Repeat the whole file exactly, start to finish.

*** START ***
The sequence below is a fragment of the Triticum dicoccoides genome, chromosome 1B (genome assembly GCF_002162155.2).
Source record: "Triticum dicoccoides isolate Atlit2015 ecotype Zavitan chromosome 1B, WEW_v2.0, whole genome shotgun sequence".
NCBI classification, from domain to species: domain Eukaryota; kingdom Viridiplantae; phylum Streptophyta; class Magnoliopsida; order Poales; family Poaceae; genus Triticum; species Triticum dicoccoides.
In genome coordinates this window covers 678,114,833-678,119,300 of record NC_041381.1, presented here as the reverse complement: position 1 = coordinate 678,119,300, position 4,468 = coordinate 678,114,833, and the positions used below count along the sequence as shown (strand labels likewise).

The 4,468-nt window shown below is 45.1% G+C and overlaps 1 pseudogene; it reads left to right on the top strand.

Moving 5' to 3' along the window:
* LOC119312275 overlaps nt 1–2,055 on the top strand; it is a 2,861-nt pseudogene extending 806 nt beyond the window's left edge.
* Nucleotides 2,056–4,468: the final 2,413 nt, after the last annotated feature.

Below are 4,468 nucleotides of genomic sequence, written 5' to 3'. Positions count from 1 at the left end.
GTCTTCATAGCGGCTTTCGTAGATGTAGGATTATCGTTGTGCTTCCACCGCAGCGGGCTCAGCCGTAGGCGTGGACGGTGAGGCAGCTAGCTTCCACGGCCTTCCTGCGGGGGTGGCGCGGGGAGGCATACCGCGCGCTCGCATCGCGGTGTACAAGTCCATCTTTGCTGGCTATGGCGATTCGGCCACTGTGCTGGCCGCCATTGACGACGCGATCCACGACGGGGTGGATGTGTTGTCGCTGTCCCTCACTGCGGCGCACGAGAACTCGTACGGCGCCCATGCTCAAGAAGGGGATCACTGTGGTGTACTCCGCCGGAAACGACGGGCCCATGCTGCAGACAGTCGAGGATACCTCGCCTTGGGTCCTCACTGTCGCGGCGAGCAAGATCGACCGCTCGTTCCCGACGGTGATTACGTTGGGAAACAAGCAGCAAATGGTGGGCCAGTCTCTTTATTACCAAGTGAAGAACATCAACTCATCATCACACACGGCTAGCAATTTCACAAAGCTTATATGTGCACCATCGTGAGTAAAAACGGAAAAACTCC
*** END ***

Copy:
The sequence below is a fragment of the Triticum dicoccoides genome, chromosome 1B (genome assembly GCF_002162155.2).
Source record: "Triticum dicoccoides isolate Atlit2015 ecotype Zavitan chromosome 1B, WEW_v2.0, whole genome shotgun sequence".
NCBI classification, from domain to species: domain Eukaryota; kingdom Viridiplantae; phylum Streptophyta; class Magnoliopsida; order Poales; family Poaceae; genus Triticum; species Triticum dicoccoides.
In genome coordinates this window covers 678,114,833-678,119,300 of record NC_041381.1, presented here as the reverse complement: position 1 = coordinate 678,119,300, position 4,468 = coordinate 678,114,833, and the positions used below count along the sequence as shown (strand labels likewise).

The 4,468-nt window shown below is 45.1% G+C and overlaps 1 pseudogene; it reads left to right on the top strand.

Moving 5' to 3' along the window:
* LOC119312275 overlaps nt 1–2,055 on the top strand; it is a 2,861-nt pseudogene extending 806 nt beyond the window's left edge.
* Nucleotides 2,056–4,468: the final 2,413 nt, after the last annotated feature.

Below are 4,468 nucleotides of genomic sequence, written 5' to 3'. Positions count from 1 at the left end.
GTCTTCATAGCGGCTTTCGTAGATGTAGGATTATCGTTGTGCTTCCACCGCAGCGGGCTCAGCCGTAGGCGTGGACGGTGAGGCAGCTAGCTTCCACGGCCTTCCTGCGGGGGTGGCGCGGGGAGGCATACCGCGCGCTCGCATCGCGGTGTACAAGTCCATCTTTGCTGGCTATGGCGATTCGGCCACTGTGCTGGCCGCCATTGACGACGCGATCCACGACGGGGTGGATGTGTTGTCGCTGTCCCTCACTGCGGCGCACGAGAACTCGTACGGCGCCCATGCTCAAGAAGGGGATCACTGTGGTGTACTCCGCCGGAAACGACGGGCCCATGCTGCAGACAGTCGAGGATACCTCGCCTTGGGTCCTCACTGTCGCGGCGAGCAAGATCGACCGCTCGTTCCCGACGGTGATTACGTTGGGAAACAAGCAGCAAATGGTGGGCCAGTCTCTTTATTACCAAGTGAAGAACATCAACTCATCATCACACACGGCTAGCAATTTCACAAAGCTTATATGTGCACCATCGTGAGTAAAAACGGAAAAACTCC